Hello everybody, I'm Barbara Moyes and
I'd like to welcome you to this session
on coaching as a tool of change for
Coaching has now come of age.
A recent international study carried out
by Dimensions International found that UK
leaders were pretty dismissive of formal
classroom training, but saw coaching
as having great impact in helping
them become more effective leaders.
UK development professionals (human
resource professionals) thought that
coaching, together with
stretching job assignments,
was the most effective way
of developing leaders.
So what's coaching all about,
and how does it work?
I coach mainly in the public sector, and
this presentation draws
on my experience there.
As well as talking about coaching in
general, I'm going to highlight some
of the complexities I think there
are in coaching public sector leaders,
particularly in central government.
The structure of this
presentation is as follows.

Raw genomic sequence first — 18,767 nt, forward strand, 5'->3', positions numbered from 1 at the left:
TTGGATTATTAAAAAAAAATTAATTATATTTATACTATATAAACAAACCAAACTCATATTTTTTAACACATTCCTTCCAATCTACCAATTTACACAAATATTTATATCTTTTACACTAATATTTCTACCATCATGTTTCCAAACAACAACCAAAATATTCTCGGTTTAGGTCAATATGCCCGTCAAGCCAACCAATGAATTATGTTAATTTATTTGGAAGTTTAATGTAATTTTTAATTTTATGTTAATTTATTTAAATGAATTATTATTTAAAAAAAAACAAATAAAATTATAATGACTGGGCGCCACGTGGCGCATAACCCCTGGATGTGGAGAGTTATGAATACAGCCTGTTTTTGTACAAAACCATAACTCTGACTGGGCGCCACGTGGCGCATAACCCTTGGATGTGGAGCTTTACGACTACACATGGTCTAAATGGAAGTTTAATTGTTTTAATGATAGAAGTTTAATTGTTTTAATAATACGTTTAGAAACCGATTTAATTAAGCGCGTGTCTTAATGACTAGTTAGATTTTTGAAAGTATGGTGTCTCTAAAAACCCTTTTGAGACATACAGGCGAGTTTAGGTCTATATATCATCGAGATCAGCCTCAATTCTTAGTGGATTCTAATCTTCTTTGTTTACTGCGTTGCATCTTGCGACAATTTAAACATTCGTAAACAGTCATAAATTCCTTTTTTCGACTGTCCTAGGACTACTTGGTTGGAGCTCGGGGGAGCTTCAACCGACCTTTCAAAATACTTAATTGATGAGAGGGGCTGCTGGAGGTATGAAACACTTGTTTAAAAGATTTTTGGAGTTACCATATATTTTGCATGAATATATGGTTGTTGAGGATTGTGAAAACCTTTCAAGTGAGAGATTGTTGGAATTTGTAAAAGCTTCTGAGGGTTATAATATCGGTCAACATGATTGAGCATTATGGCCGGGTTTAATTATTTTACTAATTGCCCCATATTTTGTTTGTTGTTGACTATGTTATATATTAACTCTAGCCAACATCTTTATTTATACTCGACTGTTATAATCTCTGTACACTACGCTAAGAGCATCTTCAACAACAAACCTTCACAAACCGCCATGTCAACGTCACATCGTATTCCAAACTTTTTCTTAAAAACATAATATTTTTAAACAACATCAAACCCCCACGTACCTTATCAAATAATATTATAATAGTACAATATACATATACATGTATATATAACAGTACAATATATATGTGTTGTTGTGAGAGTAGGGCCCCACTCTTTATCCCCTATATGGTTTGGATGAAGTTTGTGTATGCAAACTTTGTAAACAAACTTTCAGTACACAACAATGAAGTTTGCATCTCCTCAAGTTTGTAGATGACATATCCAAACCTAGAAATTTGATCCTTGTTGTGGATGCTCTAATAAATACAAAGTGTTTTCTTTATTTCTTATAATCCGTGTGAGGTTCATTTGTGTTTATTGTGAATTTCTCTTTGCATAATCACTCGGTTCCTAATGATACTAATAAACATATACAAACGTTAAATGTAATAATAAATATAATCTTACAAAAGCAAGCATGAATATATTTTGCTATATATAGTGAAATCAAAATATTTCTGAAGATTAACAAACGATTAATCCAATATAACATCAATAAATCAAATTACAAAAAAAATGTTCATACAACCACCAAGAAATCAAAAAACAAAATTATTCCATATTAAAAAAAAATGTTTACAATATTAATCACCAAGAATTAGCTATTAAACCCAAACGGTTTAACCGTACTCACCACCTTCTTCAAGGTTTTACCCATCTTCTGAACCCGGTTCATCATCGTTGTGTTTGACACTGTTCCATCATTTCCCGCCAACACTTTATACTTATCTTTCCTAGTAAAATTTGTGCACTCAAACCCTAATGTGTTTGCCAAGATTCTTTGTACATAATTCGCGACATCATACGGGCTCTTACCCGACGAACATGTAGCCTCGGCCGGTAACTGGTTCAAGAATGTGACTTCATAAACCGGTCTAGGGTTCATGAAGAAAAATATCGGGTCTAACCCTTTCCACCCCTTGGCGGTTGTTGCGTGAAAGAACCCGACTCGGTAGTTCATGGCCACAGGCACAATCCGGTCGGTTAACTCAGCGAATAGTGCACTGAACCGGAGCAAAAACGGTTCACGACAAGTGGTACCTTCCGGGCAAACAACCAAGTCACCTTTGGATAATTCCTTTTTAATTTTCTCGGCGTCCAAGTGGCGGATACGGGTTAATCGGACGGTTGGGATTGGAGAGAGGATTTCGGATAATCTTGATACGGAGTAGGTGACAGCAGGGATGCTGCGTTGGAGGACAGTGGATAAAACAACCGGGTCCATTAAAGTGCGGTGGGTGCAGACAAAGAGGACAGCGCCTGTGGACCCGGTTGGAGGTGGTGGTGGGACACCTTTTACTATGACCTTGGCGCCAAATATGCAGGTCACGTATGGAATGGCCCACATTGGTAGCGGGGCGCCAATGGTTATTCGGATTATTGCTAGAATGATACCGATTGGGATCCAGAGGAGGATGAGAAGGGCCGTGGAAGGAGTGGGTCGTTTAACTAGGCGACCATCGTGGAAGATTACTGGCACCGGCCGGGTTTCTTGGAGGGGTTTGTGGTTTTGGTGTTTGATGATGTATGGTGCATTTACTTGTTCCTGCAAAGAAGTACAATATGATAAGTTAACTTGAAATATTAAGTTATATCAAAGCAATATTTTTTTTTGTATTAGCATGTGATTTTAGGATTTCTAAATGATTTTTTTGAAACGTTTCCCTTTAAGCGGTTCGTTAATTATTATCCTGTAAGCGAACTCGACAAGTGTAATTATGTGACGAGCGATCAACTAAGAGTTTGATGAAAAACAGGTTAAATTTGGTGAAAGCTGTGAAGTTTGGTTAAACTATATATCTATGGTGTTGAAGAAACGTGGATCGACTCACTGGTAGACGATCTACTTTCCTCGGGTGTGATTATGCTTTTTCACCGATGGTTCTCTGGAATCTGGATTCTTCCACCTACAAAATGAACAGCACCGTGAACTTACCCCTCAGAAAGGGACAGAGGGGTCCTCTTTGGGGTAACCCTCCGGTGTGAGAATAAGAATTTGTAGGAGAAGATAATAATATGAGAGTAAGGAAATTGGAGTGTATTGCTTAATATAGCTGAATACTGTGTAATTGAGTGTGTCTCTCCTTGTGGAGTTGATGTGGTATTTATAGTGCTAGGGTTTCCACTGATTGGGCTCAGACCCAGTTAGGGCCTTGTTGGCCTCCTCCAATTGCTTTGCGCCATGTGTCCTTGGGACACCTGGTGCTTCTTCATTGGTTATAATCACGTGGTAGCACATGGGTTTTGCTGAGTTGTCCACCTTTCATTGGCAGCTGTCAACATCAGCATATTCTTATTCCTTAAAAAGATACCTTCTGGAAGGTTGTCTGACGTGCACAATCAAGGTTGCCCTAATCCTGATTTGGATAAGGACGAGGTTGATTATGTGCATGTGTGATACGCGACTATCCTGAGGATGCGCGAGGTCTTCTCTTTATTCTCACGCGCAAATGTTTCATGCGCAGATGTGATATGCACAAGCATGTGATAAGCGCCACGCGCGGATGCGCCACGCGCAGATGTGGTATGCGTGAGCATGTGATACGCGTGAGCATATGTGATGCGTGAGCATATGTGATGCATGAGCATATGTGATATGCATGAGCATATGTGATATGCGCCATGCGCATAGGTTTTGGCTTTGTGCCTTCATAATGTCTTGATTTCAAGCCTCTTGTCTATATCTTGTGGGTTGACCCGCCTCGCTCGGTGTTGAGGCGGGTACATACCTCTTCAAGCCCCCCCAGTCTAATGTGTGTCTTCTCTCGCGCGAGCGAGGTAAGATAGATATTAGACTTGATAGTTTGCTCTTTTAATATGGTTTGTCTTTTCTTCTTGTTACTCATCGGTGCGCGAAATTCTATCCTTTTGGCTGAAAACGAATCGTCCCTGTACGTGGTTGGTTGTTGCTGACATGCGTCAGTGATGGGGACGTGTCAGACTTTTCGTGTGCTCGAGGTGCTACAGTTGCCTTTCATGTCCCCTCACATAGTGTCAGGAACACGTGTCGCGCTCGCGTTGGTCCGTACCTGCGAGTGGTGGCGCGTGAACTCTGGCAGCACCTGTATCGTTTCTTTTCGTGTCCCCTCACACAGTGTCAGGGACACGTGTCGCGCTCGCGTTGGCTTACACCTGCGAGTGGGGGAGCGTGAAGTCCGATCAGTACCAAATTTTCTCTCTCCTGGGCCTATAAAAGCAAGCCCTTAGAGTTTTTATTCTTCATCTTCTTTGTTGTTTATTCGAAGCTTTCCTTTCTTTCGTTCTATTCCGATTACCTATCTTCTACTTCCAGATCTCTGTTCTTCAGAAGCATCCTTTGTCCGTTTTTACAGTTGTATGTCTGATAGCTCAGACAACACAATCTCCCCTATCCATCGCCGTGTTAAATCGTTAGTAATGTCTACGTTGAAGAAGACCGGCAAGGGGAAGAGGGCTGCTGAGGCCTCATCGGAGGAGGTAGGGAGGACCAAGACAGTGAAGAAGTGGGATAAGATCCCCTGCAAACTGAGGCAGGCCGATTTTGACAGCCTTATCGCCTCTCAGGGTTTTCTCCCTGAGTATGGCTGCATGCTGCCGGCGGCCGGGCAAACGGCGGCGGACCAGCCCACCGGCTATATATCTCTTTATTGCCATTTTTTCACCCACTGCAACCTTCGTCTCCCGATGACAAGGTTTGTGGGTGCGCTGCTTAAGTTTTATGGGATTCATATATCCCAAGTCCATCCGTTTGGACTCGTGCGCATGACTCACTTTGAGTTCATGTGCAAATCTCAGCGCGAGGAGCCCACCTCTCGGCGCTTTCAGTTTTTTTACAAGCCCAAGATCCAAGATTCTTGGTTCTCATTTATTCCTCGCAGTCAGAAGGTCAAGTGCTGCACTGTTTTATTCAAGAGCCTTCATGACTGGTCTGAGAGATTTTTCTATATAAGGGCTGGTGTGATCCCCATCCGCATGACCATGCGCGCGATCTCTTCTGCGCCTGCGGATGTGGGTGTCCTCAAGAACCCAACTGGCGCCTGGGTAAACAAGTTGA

I'm going to start by
defining what coaching is.
Then I'm going to talk you through one
of the main models which coaches use,
the 'GROW' model which
you may have heard of.
After that, we'll look at some of the
special factors coaching has to address
when coaching senior civil servants, and
I'm going to end by discussing how
coaching helps senior leaders change.
But first of all,
where does coaching come from?
It has at least three main roots, you're
probably all familiar with sports coaches.
Several of the early coaching gurus had
a background in sports, and people like
Sven-Göran Eriksson have written about
how they motivate and coach sports teams.
I was lucky enough to hear Sally Gunnell
describe how she used visualisation to
help her win races.
She pictured taking the race in her
mind time and time again, until she knew
exactly how she was going to run it, and
what she would do if anything went wrong.
Visualisation has now become an important
coaching technique to help people